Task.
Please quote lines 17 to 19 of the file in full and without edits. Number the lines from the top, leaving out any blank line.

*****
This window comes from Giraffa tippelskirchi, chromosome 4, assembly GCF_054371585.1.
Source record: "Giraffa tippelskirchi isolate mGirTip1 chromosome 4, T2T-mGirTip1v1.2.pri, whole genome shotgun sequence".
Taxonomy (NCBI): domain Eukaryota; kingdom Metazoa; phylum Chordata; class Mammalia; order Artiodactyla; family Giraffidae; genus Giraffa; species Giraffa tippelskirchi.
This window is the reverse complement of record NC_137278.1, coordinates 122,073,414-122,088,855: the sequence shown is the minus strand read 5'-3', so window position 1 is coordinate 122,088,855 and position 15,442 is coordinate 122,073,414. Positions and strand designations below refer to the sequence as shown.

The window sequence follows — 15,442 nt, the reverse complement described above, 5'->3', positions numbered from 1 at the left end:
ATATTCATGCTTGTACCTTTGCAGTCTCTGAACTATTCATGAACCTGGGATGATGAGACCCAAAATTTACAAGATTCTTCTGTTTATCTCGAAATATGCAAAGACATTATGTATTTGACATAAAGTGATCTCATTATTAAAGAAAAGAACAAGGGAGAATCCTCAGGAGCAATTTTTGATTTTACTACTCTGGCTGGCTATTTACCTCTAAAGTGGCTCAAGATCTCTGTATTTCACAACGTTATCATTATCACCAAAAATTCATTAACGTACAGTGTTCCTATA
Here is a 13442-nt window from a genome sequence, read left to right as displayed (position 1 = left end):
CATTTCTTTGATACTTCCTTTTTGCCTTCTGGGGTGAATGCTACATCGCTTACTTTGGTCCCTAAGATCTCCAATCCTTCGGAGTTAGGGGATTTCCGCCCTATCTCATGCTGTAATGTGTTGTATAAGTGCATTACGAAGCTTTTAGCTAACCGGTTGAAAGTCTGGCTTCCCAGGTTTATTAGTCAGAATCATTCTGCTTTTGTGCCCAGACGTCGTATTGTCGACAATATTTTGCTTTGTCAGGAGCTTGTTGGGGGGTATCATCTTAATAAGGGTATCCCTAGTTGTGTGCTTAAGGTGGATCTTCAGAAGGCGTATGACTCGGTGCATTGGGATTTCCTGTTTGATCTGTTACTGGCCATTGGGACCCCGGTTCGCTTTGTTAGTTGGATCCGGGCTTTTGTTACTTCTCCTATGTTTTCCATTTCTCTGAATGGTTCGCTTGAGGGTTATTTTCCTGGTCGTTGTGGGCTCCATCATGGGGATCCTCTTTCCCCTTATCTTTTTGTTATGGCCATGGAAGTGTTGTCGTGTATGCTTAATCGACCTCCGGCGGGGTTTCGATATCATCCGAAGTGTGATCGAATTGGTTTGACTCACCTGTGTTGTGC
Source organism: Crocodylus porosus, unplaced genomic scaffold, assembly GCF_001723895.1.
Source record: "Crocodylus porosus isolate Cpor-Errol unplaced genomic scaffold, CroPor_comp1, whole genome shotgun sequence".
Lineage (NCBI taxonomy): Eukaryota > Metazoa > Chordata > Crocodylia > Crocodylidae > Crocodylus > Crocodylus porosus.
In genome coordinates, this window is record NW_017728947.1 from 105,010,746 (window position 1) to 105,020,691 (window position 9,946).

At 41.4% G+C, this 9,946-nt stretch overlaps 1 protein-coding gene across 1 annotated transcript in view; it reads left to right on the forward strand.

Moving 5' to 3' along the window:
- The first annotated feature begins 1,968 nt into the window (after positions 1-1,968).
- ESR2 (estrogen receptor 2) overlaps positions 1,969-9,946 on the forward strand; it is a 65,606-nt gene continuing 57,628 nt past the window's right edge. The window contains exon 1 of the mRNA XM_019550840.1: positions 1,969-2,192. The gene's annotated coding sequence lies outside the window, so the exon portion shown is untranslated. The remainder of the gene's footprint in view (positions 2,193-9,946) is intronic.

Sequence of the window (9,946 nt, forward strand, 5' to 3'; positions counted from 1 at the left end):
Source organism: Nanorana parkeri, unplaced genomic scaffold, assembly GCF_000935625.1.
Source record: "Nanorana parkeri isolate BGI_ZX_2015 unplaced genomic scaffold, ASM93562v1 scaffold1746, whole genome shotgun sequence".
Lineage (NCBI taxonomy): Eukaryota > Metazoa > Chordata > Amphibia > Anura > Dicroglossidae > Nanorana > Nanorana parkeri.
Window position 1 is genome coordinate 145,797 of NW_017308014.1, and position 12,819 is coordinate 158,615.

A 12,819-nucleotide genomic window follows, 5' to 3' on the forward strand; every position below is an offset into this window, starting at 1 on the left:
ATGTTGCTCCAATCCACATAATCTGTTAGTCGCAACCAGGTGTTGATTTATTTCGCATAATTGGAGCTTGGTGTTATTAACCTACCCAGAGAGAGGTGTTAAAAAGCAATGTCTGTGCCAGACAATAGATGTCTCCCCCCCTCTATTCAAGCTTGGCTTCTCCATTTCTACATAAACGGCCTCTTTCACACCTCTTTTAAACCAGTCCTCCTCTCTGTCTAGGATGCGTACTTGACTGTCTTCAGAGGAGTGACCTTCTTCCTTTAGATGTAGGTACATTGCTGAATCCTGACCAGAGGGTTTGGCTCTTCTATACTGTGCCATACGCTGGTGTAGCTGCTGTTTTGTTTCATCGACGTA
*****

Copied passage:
Sequence of the window (9,946 nt, forward strand, 5' to 3'; positions counted from 1 at the left end):
Source organism: Nanorana parkeri, unplaced genomic scaffold, assembly GCF_000935625.1.
Source record: "Nanorana parkeri isolate BGI_ZX_2015 unplaced genomic scaffold, ASM93562v1 scaffold1746, whole genome shotgun sequence".